Footprints Waipoua – A Spiritual Encounter With the Giants of an Ancient Forest

About three and a half hours drive from Auckland or about one hour drive from Bay of Islands you can reach Opononi in Hokianga of North Island. There awaits the Footprint Waipoua, a not to be missed attraction in Hokianga, New Zealand. Take pleasure in this once in a lifetime jungle tour where you will be guided to the heart of New Zealand’s King of all forests, the Waipoua Forest.

Opononi is home to one of the ancient Kauri forests of New Zealand known as Waipoua Forest. Kauri forests are considered quite special, as their trees are one of the biggest trees in the world enjoying longest longevity. Kauri trees are evergreen trees hailing since the Jurassic period. They were already thriving since the dinosaur era, more than 145 million years ago. In contrast New Zealand’s Kauri dates back to 20 million years.

Kauri trees grow to amazing heights and are usually up to 40 metres tall. These larger than life trees have considerable trunks where some have their girths measure over five metres. And occasionally their diameters can reach up to a staggering seven metres or even more. Kauri trees also have a one of a kind conical shape. Their boughs branch off at the top of the tree like palm trees. With such dimensions and contours, the vibe you feel when you step into a forest of Kauri is truly magical and surreal.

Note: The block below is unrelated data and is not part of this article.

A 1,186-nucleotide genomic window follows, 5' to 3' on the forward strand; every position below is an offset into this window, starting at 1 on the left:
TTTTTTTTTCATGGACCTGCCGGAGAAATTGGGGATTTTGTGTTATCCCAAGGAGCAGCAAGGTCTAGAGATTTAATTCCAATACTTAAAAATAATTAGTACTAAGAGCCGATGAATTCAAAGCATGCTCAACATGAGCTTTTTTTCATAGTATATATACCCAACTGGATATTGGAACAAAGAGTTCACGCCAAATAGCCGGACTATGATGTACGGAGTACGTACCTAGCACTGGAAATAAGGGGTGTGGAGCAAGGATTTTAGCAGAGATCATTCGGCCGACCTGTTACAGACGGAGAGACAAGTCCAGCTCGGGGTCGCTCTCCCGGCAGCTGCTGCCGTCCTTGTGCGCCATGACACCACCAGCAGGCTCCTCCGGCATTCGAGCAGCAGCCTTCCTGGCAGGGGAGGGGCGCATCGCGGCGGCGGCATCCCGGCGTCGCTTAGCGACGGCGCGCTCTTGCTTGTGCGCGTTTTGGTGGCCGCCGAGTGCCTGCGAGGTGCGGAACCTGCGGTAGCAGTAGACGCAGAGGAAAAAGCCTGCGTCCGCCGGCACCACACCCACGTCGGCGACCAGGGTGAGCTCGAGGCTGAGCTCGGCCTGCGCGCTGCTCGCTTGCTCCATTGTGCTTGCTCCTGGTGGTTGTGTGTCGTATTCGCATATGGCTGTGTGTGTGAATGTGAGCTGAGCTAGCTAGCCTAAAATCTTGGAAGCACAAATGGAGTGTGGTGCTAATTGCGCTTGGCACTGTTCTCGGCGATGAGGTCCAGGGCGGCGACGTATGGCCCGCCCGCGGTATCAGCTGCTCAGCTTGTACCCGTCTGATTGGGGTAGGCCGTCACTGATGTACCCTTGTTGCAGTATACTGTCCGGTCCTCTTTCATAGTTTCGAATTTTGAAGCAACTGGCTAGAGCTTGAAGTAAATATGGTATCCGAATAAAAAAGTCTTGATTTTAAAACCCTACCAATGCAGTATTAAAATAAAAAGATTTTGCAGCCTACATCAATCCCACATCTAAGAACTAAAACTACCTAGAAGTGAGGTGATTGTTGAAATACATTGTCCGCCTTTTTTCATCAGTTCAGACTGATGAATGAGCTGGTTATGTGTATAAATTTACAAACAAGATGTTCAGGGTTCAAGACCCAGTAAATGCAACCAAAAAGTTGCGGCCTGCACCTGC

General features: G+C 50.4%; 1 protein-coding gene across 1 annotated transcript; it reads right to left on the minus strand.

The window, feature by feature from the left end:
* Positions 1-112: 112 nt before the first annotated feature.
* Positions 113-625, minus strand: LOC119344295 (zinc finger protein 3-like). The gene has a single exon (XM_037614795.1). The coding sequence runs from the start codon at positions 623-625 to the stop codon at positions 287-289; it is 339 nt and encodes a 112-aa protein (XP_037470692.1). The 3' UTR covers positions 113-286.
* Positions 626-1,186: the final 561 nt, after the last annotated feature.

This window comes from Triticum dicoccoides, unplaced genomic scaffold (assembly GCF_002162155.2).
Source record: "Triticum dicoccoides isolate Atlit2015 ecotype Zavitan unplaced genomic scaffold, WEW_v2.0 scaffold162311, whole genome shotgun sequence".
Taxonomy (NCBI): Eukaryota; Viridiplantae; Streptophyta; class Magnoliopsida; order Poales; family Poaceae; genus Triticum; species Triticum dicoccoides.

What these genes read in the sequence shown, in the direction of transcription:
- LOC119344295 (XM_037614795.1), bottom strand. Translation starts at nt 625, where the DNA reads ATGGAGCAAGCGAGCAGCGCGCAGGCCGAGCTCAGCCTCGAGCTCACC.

The early settlers of Waipoua Forest were the Maori, New Zealand’s indigenous people, who knew the forest like the back of their palms. In 1950s this forest was claimed as a forest sanctuary and is preserved to date. Waipoua Forest also houses a considerable populace of North Island brown Kiwis, the native flightless birds who are classified as endangered. Apart from the giant Kauri trees there is an interesting array of fauna inhabiting this forest.

Your guide will be an experienced Maori who will narrate exciting tales and legends of their sacred Waipoua Forest, one after another during the tour. The exciting jungle adventure then turns into a spiritual encounter when you are surrounded by the giants of the forest. You can also meet the evergreen celebrities such as Te Matua Ngahere, Tane Mahuta and the Four Sisters.

Te Matua Ngahere in Maori language means ‘Father of the Forest’. Its trunk measures over 16 metres in girth and towers over 29 metres. Next to this giant sits even a greater giant called Tane Mahuta or ‘Lord of the Forest’ as coined by the Maori. This soaring tree has a girth of more than 13 metres while its stunning height reaches over 51 metres. The Four Sisters are also famous for their extraordinary setting. These four trees have grown side by side and hence appear like siblings of this Kauri family.

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